It is an irony that two of the most significant events of any life–birth and death – remain critically unforeseen and unpredictable, even in societies that proudly maintain the most advanced of health systems. How then can we absolutely control and manage them precisely during life?  Despite material comforts, the availability of the best science and the foremost experts, more often than not life is beset with rude awakenings. A flawless birth is largely joyful, but not always. On the other end death greets us unfailingly: sad but not completely devoid of all joy and comfort. The fond remembrance of a departed person is often recast more positively. In memory, a life often acquires a kinder respectful appraisal.

Remember the adage common to all societies and communities thatno one is perfect.  In America a smile lights up at its completion of this pun “No one is perfect except you and I” it is followed by a pause, a wicked smile and then the killer advice… “and about you I am not so sure.”  So much for the goulash!

Communities derive their power from the quality of interaction between the members. Humans are imaginative animals and they want to unearth and rediscover the meaning of life.  Something that gives a permanence – a marker — to a life.  Then a loaded question looms like ‘What is the purpose of life?’

Now for a little detour to parse this fundamental question.  

If there is a basic purpose to life that’s common to all humanity, then it should be able to stand without necessarily leaning on one or the other religious systems of mankind.

If the purpose is to meet or sit with the Creator at Death, then the sooner one dies, the faster will be that union! Does this not mean the sooner the better? And this seems to dismiss any long-term over-arching purpose to life. Keep in mind though that any life that is lived awhile is better seen cast in a kinder framework.

How do religions evolve?  The newly  born cannot survive alone for it is absolutely helpless and totally vulnerable. Protective fences are necessary between individuals just as they are necessary between neighbouring homes. Protective boundaries are necessary for both survival and growth and are created by commonality of needs: language, culture, music, cuisine and worldview.  Good fences make good neighbours, but they also create boundaries between people – the divisive ideas of us and them”. This is how we construct barriers against others and create walls of strength to keep the others out. Families are essential for survival and are the smallest units of a community.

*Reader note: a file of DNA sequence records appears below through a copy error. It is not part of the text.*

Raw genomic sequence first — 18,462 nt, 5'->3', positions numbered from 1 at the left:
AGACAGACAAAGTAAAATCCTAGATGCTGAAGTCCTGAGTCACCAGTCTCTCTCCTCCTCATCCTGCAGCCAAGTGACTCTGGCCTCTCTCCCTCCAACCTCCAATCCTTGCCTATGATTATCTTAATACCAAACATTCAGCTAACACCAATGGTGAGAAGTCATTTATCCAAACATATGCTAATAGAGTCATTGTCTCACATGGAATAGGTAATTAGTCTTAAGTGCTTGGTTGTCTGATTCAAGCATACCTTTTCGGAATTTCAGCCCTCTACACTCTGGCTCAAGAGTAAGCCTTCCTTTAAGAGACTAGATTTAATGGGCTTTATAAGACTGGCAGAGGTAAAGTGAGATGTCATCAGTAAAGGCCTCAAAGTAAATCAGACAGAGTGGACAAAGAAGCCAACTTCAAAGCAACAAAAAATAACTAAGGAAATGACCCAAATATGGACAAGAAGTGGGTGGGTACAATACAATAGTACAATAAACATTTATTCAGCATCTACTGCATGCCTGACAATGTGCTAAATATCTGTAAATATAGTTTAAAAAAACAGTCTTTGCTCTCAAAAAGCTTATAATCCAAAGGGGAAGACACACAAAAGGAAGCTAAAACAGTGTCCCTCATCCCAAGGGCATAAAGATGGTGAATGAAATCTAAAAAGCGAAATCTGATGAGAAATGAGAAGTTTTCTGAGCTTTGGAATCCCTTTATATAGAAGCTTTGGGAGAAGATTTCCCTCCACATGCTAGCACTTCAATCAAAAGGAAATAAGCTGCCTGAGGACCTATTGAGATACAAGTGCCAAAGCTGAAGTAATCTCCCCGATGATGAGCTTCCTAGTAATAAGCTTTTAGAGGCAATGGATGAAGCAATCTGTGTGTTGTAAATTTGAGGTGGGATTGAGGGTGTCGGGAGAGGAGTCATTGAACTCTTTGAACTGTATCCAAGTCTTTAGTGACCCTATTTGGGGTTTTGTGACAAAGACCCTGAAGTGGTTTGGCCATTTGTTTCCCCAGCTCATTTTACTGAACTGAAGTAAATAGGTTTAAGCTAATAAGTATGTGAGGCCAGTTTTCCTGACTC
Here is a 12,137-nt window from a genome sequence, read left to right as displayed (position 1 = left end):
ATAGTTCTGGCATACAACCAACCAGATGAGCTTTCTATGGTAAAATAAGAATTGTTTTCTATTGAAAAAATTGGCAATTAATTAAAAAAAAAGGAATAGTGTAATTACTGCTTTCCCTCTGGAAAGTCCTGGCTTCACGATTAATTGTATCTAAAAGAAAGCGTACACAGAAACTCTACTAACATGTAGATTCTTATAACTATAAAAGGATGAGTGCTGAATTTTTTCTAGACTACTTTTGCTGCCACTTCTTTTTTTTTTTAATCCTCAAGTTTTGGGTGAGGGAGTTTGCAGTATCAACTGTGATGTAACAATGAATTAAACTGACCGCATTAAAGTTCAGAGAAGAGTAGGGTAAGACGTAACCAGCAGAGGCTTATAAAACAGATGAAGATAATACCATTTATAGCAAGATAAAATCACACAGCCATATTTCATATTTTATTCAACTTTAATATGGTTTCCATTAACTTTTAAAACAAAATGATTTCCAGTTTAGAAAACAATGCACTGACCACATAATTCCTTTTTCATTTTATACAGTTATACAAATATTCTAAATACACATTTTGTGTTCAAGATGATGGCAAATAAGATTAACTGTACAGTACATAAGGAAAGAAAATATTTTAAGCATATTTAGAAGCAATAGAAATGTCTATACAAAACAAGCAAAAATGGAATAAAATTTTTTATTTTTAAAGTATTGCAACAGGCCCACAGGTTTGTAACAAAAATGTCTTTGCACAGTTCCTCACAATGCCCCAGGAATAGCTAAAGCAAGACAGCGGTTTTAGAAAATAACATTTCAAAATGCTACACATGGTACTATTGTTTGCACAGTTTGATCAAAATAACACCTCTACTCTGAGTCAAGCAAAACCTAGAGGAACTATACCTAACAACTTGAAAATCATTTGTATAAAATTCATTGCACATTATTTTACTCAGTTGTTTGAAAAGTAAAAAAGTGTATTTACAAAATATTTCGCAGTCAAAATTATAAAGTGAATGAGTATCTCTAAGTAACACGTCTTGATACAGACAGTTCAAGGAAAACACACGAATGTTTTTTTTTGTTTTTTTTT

But when death comes, Last Rites become important.  Here then sentiment is overarching.  It is not important how bright, smart, rich or kind was the deceased.  The only fact is that someone who shared a life with us, is no more. Where did they go? We really do not know, nor will we.

What happens after death is a continuing mystery.  No one knows for sure, which is why we settle for a mixed remembrance of some joy and some tears. But the person has lived a full life and should not get short shrift. Whether he was an Einstein or the village idiot, the final question is what kind of a life had led? What is, after all, the purpose of a life?

Now, pause a moment.  Human life began many, many thousands of years back. And we are not going back to the absolute beginnings of life on Earth. Life on Earth today offers many opportunities: travel and communication across the world and technology that did not exist less than a century ago and in the times to come, we can now even leave earth this and land on a different planet. A child born today comes to a society which offers electrifying advantages of the Twentieth Century.  For travel he may not depend on a boat or horse and his bare strength.  He can now fly to the ends of the earth! Such inventions were not made by you or me, not earned or created by any one person. This is the work of countless others that we have inherited. Their work has improved life on Mother Earth. This is a debt on our heads. How do we plan to pay for this largesse is the question?

Most organised religions offer a very strict formula for the life hereafter with a complex system of justice, punishment or rewards, even recurring birth in a variety of forms.  But, in the final analysis, these remain fantastic compliments to human imagination. The Sikh way of life considers such matters at length but without signing on any particular model or path at the end. 

Guru Granth (p. 922) posits the question: Eh sareera meyria iss jug meh aaye ke kya tudh karam kamaaya,literally rendered, theperennial challenge as: “What footprints would you leave in the sands of time at the end of your earthly journey?  How will you repay this debt to life?”

The answer as I imbibe from Gurbani has: “If you leave the world a little better, even by an iota, than what you inherited at birth,  then you have paid your debt. The purpose of life is not to adopt a formulaic guide to a magical end but to walk the path honestly, with an open mind.

Now at the late evening or near midnight of my life, my thoughts fall on an old poem: 

           My candle burns at both ends;

            It will not last the night;

            But oh my foes and ah my friends.

            It casts a lovely light !

I see this as the ultimate challenge to a productive life.  

IJ Singh